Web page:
Structural damage to parts of the house had to be repaired. A drawing room was in bad repair, with water leaking through the roof and the doors buckling under the weight of it, so Quigley restored the room, repairing the intricate ceiling coving, the original doors, window shutters and timber floors. He hung William Morris wallpaper, with the intention of hosting afternoon teas, but ditched that idea because he didn’t feel the house was right for it. This room highlights Loftus Hall’s potential.
Much of the rest of the house is in its degraded state — there is peeling wallpaper, wooden beams are visible through damp ceilings, windows are boarded up and you can’t get into some rooms because the floors have gone. Even in some darkened rooms, however, you can make out intricate plasterwork and decorative woodwork. The house also features a couple of bow windows that will eventually provide panoramic views of the water and Hook Lighthouse.
“The house had been locked up for years. It was like the Marie Celeste. We wanted to preserve that — we hadn’t any money to do anything else, but also because it’s what people connect to,” says Quigley.
The nine years that he has owned the house have been busy. In 2017, the film The Lodgers, starring Deirdre O’Kane, Moe Dunford and David Bradley (of Game of Thrones fame), was recorded at Loftus Hall. Some of the set remains, including a velvet-draped four-poster bed, a bathroom, and a trap door in the hall.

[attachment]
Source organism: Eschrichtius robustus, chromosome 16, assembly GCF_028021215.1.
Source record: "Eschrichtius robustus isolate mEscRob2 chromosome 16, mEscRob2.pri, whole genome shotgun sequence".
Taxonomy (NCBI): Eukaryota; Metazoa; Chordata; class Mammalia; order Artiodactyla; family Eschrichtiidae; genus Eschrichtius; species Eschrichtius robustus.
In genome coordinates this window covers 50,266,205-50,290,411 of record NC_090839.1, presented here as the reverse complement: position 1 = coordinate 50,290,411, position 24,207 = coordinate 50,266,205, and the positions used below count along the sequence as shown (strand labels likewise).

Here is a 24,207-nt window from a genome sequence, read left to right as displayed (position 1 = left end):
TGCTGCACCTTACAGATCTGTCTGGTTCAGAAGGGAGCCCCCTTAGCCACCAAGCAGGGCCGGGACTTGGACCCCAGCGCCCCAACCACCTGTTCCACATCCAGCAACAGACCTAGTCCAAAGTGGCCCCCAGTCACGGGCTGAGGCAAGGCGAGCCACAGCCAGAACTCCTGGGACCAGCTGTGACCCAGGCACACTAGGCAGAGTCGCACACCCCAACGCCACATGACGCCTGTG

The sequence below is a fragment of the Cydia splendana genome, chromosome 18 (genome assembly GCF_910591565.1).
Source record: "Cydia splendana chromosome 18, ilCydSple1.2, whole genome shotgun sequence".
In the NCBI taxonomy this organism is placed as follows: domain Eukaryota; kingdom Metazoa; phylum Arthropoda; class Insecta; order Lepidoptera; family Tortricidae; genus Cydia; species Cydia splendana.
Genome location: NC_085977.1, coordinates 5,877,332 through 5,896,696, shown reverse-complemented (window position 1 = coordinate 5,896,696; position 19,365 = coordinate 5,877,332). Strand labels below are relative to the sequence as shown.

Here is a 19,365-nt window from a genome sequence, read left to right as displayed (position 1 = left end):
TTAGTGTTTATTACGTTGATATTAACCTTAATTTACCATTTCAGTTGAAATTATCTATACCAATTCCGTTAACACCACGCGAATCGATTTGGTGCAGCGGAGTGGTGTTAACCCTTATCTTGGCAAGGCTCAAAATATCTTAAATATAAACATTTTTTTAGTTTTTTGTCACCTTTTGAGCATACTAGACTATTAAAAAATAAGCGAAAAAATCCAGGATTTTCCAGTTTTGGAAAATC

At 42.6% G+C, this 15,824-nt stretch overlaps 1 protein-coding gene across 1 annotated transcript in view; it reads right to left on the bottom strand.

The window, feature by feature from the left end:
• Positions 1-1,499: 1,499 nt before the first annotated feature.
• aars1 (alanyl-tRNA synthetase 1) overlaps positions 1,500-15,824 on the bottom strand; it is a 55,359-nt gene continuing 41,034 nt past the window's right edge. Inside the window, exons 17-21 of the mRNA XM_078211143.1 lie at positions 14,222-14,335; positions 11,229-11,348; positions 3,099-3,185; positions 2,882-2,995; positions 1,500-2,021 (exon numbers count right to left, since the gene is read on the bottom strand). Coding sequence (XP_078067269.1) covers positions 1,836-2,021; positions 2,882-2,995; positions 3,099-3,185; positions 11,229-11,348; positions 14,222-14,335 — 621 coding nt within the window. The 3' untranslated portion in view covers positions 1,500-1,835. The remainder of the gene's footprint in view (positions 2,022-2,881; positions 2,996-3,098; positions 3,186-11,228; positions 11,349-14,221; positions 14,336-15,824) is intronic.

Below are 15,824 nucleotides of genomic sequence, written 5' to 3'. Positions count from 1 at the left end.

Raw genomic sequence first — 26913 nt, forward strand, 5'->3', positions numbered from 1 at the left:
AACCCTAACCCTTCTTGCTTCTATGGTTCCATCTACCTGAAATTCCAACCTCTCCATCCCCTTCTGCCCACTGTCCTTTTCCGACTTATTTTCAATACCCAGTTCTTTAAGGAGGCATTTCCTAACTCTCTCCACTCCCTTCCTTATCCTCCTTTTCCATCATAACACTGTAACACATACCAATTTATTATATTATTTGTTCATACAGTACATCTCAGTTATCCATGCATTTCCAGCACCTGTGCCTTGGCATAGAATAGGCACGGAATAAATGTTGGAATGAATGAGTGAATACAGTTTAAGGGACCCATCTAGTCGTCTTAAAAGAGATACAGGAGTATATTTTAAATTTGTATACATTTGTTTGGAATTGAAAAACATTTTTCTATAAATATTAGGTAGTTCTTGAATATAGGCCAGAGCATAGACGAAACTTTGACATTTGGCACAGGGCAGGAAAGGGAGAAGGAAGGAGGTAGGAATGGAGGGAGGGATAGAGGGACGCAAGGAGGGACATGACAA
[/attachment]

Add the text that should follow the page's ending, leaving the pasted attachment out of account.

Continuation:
In 2016, he hosted the Waves Festival, with Nathan Carter as the headline performer, but said it wasn’t a success. Quigley also staged a test run for glamping on the site, but abandoned that concept when he realised the house would be vulnerable to drunken revellers.
Last year he got married in the stunning formal gardens to the side of the property. Barbara Kelly, a horticulturalist and artist, has done a fine job of restoring and replanting the grounds, which now feature a Victorian garden with water feature, and a parterre. Last week, the gardens were in full bloom.
Quigley is giving up the ghost on the house and has put Loftus Hall and its surrounding 63 acres on the market for €2.5m. He isn’t sentimental about the potential sale. “I’ve enjoyed my time here but we bought it, we didn’t inherit it. This building will stand well after I’ve gone. I’m not even a chapter, I’m a footnote, in its history,” he says.
He admits that future owners may be scared off by the €2.5m price tag, but if a wealthy buyer wants to chance living in a haunted house, he is willing to work on the restoration. A new owner could easily plough a couple of million euros into bringing it back to its former glory. An individual or business with limitless funds could invest up to €20m in turning the tall, dilapidated coach house to the rear into hotel accommodation. New owners should also work with Wexford county council to complete protection works to the cliffs.
“Loftus Hall is more than a house. It is a business, and we’ve invested so much in the brand, but it also allows people to buy into a part of history,” says Quigley. New owners will have plenty of stories to tell.
Quigley is selling the property himself and won’t be hiring an estate agent.